Belarus opposition candidate, some EU officials, call for presidential election review
Alexander Lukashenko, in power for 26 years, defiant despite condemnation in and outside Belarus
Belarusian leader Alexander Lukashenko on Friday told people to stay at home to avoid becoming "cannon fodder" for what he said were foreign-backed revolutionaries after huge crowds took to the streets for a sixth consecutive day to demand he step down.
Lukashenko, whose claimed landslide re-election victory last Sunday has been branded a fraud by protesters, has failed to quell days of street demonstrations against him despite security forces' tough response against demonstrators.
Opposition politician Svetlana Tikhanovskaya, who earlier this week fled to neighbouring Lithuania under severe pressure, called on Friday for more protests and an election recount.
That heaped more pressure on the authoritarian leader as he faces the biggest challenge in his 26 years in power.
He showed no signs of backing down.
"Don't throw yourselves onto the streets. You must understand that you are being used, and our children are being used, like cannon fodder," Lukashenko said in televised remarks.
"Today people have come from Poland, the Netherlands, Ukraine and from Russia. Aggression against our country has already begun," he said, suggesting anti-Kremlin activists were trying to whip up trouble.
He had earlier joked that he was alive and had not fled abroad.
Tikhanovskaya on Friday asked supporters to sign an online petition demanding a recount, believing she was cheated out of victory.
She called for an end to violence, which has surged since Lukashenko's re-election, and asked all city mayors to organize peaceful gatherings this weekend.
At least two protesters have died and about 6,700 were detained this week in the crackdown.
The government on Friday began releasing thousands of detained protesters after issuing a rare public apology in an effort to quell the nationwide protests.
Germany's foreign minister said on Friday the European Union will impose new sanctions on Belarusian officials responsible for cracking down on the protests.
Momentum was growing in favour of sanctions in emergency discussions among the 27 EU foreign ministers on Friday. An EU diplomat said the gathering decided to instruct their foreign policy unit to prepare a list of individuals to be blacklisted, marking a first step toward new sanctions.
"What happened in Belarus in the last few days is completely unacceptable and calls for a clear reaction of the EU," Germany's Haiko Maas told reporters.
"We aim to put certain persons who are known and took part in crimes against peaceful protesters under the EU sanctions regime."
At least six other EU states are broadly in favour. While Austria, Sweden and Germany lead the hawkish camp, Poland, the Czech Republic, Denmark and the Baltic states have also called for mediation between Lukashenko and the opposition.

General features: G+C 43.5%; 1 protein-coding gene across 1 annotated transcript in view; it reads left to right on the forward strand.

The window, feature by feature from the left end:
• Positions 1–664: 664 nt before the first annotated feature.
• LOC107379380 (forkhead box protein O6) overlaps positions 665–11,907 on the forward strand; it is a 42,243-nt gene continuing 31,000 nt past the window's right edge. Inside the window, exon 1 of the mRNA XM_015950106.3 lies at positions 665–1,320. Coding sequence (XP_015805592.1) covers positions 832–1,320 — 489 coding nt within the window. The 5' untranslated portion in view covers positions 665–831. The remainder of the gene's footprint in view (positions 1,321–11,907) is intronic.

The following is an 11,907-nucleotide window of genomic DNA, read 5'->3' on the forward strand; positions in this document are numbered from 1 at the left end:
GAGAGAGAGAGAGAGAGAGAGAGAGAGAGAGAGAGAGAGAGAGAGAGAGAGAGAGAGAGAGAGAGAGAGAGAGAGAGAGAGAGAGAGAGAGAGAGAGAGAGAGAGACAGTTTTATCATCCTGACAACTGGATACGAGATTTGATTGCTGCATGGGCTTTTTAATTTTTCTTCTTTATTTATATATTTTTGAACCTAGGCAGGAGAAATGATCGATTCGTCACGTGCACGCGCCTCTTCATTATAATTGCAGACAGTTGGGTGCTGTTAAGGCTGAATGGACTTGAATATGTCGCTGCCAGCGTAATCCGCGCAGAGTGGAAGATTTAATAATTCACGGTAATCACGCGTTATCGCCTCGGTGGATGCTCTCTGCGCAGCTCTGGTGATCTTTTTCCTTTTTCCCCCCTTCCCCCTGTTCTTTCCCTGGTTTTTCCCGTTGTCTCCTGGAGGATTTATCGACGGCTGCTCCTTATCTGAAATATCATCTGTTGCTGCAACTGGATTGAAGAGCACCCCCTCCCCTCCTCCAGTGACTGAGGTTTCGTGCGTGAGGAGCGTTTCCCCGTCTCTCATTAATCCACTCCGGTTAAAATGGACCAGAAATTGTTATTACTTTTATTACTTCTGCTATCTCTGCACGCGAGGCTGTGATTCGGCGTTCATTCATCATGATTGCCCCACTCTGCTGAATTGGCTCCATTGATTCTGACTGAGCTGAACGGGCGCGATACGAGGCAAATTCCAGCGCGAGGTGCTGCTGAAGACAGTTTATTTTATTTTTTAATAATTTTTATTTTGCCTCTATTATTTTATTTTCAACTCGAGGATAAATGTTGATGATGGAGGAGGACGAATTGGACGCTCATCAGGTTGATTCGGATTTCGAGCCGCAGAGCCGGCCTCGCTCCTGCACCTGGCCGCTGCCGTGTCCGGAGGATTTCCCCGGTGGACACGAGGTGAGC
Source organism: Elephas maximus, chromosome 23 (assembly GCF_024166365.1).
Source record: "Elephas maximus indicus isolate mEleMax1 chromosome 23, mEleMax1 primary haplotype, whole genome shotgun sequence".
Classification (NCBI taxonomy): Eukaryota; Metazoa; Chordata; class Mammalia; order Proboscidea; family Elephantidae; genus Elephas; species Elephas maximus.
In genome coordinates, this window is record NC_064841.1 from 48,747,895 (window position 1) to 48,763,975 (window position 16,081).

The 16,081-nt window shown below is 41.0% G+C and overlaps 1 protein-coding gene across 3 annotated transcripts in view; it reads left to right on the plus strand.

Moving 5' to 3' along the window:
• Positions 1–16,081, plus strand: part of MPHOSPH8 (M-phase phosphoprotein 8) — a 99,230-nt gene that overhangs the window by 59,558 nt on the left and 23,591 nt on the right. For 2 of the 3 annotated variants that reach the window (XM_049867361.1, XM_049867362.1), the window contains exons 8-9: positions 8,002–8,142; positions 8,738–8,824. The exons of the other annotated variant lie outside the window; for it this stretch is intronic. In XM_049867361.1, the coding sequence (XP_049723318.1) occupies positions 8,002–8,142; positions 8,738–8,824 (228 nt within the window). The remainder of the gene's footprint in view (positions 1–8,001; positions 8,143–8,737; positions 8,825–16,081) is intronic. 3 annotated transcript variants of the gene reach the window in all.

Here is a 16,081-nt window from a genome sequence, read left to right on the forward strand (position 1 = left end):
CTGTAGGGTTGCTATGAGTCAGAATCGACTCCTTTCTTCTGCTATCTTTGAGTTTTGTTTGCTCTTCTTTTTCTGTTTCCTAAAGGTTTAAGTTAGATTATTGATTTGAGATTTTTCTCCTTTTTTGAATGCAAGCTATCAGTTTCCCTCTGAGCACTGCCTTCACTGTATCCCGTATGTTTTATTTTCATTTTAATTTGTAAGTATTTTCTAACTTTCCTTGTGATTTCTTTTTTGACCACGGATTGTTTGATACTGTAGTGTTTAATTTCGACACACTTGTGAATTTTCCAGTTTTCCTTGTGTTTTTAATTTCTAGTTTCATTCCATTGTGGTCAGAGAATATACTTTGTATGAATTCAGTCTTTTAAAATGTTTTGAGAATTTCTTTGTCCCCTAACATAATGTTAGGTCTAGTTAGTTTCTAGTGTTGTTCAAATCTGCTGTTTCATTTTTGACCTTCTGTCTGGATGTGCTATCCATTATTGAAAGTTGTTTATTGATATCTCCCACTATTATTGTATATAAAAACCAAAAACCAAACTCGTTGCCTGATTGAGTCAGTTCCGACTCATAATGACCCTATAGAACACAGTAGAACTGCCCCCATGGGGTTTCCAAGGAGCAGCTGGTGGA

Hungary is the leading skeptic on sanctions, which require unanimity of all the EU countries for agreement.
Not the 1st EU censure
The EU first imposed sanctions on Belarus in 2004. It tightened them in 2011 over abuses of human rights and democratic standards, including vote rigging.
Many were lifted after Lukashenko released political prisoners in 2016. But an arms embargo remains, as do sanctions on four people over the unresolved disappearances of two opposition activists, a journalist and a businessman years ago.
Maas called on the Belarus government to release political prisoners and review the official election result.
Polish Foreign Minister Jacek Czaputowicz said EU officials would now work on an exact blacklist of Belarusian individuals involved in the voting process and responsible for the violence.
"We ... need to find a careful balance between pressure against and engagement with Belarus President Lukashenko. We believe the EU should assume the role of a mediator as soon as possible," he also said in a joint letter with five other peers, which was seen by Reuters ahead of talks among the 27.
Warsaw is wary of any repeat of the 2013-14 street protests in Kyiv, which the EU and the United States supported and Russia then used as an excuse to annex Crimea from Ukraine before backing separatists in the east of the country.
Workers from state-run firms join protests
In her video, Tikhanovskaya said: "We need to stop the violence on the streets of Belarusian cities. I call on the authorities to stop it and begin dialogue ...
"I ask mayors of all cities, on Aug. 15 and 16, to act as the organizers of mass, peaceful gatherings in each city or town."
Tikhanovskaya was thrust in the role of candidate after the jailing in May of her husband, Sergei, a prominent activist.
Protesters said the fact that Lukashenko had been officially credited with 80 per cent of votes in the election showed it had been massively rigged, as Tikhanovskaya drew large crowds in the weeks before the vote.
Lukashenko, 65, has also faced increasing anger over his handling of the coronavirus pandemic — which he dismissed as a "psychosis" — as well as a sluggish economy and human rights.
Protesters for the second straight day were joined by workers from some state-run industries that are the pride of Lukashenko's Soviet-style economic model. Workers from the Minsk Automobile Plant (MAZ), the earth-moving equipment manufacturer BelAZ and the Grodno Azot chemical plant, have taken part.